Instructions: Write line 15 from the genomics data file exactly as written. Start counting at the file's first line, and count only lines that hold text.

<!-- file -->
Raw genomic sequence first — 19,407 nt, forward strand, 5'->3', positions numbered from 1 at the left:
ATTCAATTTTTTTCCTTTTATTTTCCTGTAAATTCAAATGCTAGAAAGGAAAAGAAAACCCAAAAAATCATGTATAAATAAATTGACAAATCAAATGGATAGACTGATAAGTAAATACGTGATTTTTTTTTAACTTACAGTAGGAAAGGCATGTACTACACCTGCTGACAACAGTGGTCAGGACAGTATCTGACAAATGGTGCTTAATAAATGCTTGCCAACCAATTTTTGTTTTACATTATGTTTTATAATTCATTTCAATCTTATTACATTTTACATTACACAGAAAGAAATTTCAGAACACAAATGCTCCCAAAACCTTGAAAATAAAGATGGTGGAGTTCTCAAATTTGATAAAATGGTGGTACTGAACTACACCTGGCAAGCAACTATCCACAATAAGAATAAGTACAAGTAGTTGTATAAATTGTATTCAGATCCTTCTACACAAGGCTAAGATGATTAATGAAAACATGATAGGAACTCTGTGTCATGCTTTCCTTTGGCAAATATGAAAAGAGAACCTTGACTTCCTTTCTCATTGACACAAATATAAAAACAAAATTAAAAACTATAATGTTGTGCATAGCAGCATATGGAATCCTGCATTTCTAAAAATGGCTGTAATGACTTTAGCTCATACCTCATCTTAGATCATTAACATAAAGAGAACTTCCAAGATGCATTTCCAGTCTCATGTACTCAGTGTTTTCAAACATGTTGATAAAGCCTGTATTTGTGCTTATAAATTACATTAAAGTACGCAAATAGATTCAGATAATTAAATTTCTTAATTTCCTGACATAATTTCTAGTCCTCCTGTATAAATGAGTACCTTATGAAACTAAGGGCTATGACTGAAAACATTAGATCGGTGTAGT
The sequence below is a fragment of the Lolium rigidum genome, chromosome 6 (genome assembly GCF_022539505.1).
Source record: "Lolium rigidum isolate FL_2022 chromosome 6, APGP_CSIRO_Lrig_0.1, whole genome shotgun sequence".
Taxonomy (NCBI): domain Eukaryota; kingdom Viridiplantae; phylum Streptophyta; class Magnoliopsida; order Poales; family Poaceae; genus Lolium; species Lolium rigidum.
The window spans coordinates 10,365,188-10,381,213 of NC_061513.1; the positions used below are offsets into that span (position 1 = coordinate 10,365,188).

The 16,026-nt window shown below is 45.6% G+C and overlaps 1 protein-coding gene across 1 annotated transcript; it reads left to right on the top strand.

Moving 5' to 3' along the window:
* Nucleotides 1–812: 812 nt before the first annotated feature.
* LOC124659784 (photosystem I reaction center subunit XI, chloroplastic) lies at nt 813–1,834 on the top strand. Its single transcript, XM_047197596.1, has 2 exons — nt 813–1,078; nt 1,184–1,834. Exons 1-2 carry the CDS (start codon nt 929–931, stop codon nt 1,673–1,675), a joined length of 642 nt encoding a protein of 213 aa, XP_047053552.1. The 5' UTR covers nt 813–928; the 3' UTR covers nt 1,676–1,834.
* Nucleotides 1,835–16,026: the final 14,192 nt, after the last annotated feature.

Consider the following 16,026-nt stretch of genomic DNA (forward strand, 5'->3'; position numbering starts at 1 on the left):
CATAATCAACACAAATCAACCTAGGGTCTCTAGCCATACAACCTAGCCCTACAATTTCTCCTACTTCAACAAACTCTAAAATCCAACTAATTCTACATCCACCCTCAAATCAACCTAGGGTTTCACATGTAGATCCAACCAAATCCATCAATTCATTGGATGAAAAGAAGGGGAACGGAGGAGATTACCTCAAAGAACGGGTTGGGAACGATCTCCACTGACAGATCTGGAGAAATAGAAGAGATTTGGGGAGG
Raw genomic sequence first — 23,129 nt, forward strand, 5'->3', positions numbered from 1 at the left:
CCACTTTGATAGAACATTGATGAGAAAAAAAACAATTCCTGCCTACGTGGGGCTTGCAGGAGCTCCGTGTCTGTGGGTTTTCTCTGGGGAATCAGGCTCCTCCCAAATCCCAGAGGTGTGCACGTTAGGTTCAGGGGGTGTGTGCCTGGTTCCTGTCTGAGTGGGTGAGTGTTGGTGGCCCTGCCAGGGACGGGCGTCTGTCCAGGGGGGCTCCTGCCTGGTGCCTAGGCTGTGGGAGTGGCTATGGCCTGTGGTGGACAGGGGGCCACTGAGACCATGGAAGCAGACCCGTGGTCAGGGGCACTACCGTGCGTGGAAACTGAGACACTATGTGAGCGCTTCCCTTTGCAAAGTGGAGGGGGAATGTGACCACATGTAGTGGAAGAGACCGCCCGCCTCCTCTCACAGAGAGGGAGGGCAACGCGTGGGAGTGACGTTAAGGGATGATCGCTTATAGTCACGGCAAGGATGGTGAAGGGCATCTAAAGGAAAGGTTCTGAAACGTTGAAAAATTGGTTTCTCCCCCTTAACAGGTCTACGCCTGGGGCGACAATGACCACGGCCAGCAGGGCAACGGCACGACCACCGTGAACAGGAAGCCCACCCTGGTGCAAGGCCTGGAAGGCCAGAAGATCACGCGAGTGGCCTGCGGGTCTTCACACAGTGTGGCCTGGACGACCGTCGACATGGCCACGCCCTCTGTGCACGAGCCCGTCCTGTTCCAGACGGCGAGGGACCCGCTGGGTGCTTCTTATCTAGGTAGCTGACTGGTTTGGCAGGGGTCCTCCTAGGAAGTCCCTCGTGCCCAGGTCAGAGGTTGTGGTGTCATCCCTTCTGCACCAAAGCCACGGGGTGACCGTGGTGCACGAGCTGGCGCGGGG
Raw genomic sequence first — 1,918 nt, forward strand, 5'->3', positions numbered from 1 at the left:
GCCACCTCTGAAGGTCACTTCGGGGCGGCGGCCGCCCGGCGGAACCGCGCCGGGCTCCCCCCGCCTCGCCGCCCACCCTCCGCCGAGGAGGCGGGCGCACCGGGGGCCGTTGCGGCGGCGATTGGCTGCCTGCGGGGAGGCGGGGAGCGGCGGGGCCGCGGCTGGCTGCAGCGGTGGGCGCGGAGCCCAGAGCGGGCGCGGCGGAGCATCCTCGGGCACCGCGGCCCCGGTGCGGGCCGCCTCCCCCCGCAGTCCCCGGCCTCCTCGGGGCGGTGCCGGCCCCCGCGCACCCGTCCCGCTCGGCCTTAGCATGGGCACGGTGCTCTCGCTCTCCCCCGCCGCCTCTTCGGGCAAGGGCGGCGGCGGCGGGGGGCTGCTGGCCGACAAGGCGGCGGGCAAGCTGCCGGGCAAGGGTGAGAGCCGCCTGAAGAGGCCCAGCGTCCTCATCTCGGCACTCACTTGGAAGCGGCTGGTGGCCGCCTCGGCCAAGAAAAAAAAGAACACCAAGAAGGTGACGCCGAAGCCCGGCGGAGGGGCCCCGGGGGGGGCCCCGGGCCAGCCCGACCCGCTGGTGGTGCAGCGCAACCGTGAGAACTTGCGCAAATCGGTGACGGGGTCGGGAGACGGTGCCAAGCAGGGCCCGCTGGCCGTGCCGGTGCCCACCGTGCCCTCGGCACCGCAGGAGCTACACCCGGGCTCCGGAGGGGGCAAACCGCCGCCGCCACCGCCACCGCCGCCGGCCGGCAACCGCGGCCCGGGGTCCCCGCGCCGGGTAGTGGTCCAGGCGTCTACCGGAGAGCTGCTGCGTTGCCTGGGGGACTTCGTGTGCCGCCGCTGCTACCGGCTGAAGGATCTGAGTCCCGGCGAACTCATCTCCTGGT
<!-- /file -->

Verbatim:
CCACTTTGATAGAACATTGATGAGAAAAAAAACAATTCCTGCCTACGTGGGGCTTGCAGGAGCTCCGTGTCTGTGGGTTTTCTCTGGGGAATCAGGCTCCTCCCAAATCCCAGAGGTGTGCACGTTAGGTTCAGGGGGTGTGTGCCTGGTTCCTGTCTGAGTGGGTGAGTGTTGGTGGCCCTGCCAGGGACGGGCGTCTGTCCAGGGGGGCTCCTGCCTGGTGCCTAGGCTGTGGGAGTGGCTATGGCCTGTGGTGGACAGGGGGCCACTGAGACCATGGAAGCAGACCCGTGGTCAGGGGCACTACCGTGCGTGGAAACTGAGACACTATGTGAGCGCTTCCCTTTGCAAAGTGGAGGGGGAATGTGACCACATGTAGTGGAAGAGACCGCCCGCCTCCTCTCACAGAGAGGGAGGGCAACGCGTGGGAGTGACGTTAAGGGATGATCGCTTATAGTCACGGCAAGGATGGTGAAGGGCATCTAAAGGAAAGGTTCTGAAACGTTGAAAAATTGGTTTCTCCCCCTTAACAGGTCTACGCCTGGGGCGACAATGACCACGGCCAGCAGGGCAACGGCACGACCACCGTGAACAGGAAGCCCACCCTGGTGCAAGGCCTGGAAGGCCAGAAGATCACGCGAGTGGCCTGCGGGTCTTCACACAGTGTGGCCTGGACGACCGTCGACATGGCCACGCCCTCTGTGCACGAGCCCGTCCTGTTCCAGACGGCGAGGGACCCGCTGGGTGCTTCTTATCTAGGTAGCTGACTGGTTTGGCAGGGGTCCTCCTAGGAAGTCCCTCGTGCCCAGGTCAGAGGTTGTGGTGTCATCCCTTCTGCACCAAAGCCACGGGGTGACCGTGGTGCACGAGCTGGCGCGGGG